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tiles, how much more their fulness !" If their departure from God has been the occasion of good to others; what inestimable blessedness will accompany their return? Behold the resurrection of dry bones in the extensive valley! Awake and sing, O ye prostrate seed of Abraham, who dwell in dust; for thy dew is as the dew of herbs, and the earth shall cast out the dead.
But the Apostle, while considering the Jews as branches of the covenant tree, subjoins: "And if the branches be broken off, and thou, being a wild olive tree, were graffed in among them, boast not against the branches." For if the natural branches are separated in consequence of bearing no fruit, what will be the condition of barren and fruitless grafts? Having thus shewn the Gentile converts that nothing short of unremitting obedience could prevent their rejection, he opens and leads us into. the most extensive field of duty and admiration.
The great design of the connexion is too manifest to be misapprehended. He teaches the Gentiles, not only to contemplate the restoration of the Jews, but the sovereign method by which it will be accomplished, "For if thou wert cut out of the olive tree which is wild by nature, and wert graffed contrary to nature into a good olive tree; how much more shall these, which be the natural branches, be graffed into their own olive tree?" It is God's design to reinsert the natural branches. "For, I would not, brethren, that ye should be ignorant of this mystery, lest ye be wise in your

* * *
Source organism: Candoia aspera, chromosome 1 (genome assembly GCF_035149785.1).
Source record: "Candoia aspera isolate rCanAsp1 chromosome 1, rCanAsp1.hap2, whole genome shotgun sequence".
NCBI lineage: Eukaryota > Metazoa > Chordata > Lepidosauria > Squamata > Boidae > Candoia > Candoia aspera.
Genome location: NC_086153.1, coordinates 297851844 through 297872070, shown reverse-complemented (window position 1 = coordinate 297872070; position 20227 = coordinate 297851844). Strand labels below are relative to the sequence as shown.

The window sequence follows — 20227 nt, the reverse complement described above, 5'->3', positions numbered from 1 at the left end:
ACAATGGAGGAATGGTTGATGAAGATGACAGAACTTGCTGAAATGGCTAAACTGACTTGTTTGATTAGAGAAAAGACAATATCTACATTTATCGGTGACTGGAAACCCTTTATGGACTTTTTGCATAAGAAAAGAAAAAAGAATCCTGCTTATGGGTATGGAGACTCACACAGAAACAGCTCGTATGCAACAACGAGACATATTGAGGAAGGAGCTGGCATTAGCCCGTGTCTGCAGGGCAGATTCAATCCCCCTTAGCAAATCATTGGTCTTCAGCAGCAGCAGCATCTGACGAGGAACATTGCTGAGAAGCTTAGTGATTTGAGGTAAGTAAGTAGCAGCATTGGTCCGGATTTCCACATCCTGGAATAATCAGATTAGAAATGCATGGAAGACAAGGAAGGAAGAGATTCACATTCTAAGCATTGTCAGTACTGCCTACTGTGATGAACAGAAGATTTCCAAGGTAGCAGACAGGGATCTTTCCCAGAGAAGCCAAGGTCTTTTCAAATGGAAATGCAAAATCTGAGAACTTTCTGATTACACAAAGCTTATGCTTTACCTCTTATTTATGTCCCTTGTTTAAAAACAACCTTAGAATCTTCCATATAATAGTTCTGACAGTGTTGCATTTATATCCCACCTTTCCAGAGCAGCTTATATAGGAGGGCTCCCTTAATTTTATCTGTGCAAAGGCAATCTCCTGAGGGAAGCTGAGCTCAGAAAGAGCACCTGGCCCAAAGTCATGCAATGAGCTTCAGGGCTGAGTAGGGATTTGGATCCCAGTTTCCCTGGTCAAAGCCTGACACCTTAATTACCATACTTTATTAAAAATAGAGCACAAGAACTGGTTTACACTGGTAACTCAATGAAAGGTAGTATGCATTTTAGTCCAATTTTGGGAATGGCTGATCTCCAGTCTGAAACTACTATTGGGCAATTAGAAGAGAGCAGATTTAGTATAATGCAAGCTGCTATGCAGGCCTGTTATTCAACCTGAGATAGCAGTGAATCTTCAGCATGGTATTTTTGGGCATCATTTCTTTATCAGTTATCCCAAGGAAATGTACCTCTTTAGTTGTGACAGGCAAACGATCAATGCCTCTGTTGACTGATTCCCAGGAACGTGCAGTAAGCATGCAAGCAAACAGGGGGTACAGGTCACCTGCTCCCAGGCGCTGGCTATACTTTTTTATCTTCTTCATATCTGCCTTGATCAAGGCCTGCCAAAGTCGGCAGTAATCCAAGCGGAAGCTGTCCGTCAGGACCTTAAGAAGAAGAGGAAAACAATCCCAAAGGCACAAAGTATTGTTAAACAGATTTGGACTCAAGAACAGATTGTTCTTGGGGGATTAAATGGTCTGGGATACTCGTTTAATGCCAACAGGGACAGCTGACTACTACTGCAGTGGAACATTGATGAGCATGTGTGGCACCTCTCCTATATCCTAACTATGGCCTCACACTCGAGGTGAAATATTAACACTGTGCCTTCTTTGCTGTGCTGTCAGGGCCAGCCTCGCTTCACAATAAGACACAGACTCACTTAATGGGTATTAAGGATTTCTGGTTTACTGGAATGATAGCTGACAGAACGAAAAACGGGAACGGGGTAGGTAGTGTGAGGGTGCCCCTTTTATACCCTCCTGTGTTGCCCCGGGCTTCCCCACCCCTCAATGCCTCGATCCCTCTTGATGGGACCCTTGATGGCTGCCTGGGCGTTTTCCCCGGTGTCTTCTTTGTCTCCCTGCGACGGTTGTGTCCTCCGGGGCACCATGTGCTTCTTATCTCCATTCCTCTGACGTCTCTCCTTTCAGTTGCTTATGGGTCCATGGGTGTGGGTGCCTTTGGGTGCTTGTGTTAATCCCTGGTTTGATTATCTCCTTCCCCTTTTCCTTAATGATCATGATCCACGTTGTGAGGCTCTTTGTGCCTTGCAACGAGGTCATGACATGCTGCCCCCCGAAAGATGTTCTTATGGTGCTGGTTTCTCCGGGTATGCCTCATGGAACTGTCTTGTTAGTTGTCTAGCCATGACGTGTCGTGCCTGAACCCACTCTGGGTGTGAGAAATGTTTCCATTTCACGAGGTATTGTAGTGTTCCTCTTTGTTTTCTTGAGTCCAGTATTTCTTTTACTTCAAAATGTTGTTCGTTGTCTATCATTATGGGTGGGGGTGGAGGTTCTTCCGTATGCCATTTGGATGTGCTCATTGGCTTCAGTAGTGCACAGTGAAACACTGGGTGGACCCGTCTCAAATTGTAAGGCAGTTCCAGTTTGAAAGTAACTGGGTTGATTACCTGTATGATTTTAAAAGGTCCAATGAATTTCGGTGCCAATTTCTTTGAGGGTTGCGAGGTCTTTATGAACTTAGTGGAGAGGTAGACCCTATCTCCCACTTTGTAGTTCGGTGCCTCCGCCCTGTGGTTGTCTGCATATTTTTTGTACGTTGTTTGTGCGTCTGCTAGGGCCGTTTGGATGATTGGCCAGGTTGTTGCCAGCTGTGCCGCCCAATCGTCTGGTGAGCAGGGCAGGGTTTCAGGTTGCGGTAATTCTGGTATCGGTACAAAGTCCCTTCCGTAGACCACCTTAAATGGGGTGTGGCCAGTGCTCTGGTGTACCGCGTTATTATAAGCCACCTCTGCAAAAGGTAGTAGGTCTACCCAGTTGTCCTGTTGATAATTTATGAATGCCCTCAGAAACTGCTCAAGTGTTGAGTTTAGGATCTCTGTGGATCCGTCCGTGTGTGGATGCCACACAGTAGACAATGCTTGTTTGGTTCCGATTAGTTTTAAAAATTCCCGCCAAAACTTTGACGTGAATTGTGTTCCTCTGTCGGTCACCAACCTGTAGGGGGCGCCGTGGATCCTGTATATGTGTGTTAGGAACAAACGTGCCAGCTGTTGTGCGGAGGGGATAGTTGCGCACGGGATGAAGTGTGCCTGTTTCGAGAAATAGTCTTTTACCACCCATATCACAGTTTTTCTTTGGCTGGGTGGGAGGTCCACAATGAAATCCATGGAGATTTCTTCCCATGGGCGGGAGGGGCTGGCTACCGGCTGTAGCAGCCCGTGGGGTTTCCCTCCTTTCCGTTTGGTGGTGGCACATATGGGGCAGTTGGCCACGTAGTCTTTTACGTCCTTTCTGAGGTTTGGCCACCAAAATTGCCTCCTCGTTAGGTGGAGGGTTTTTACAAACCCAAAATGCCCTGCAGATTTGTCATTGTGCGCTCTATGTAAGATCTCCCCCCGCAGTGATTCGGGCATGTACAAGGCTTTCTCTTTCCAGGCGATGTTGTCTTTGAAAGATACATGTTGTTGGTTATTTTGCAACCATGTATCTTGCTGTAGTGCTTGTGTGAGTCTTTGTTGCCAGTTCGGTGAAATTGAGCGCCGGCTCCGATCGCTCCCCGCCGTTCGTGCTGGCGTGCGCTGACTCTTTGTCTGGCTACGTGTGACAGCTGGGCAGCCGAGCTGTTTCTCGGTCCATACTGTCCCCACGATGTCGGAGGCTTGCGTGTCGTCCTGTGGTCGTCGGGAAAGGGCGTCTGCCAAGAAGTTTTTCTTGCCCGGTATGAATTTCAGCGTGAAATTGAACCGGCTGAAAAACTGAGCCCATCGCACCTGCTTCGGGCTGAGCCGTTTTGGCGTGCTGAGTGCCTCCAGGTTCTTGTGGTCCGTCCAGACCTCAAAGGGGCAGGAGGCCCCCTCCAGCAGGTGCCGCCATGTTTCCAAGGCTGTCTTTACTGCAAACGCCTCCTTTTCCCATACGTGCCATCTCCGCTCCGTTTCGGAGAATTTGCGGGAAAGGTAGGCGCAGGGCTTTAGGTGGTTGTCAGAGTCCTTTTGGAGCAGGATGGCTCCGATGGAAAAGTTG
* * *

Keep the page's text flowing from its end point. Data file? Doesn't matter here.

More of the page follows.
own conceits, that blindness in part is happened to Israel until the fulness of the Gentiles be come in, and so all Israel shall be saved; as it is written there shall come out of Zion the Deliverer and shall turn away ungodliness from Jacob, For, as ye in times past have not believed God, yet have now obtained mercy through their unbelief; even so have these also now not believed, that through your mercy they also may obtain mercy." How mysterious the operations of providence! God's thoughts are very deep!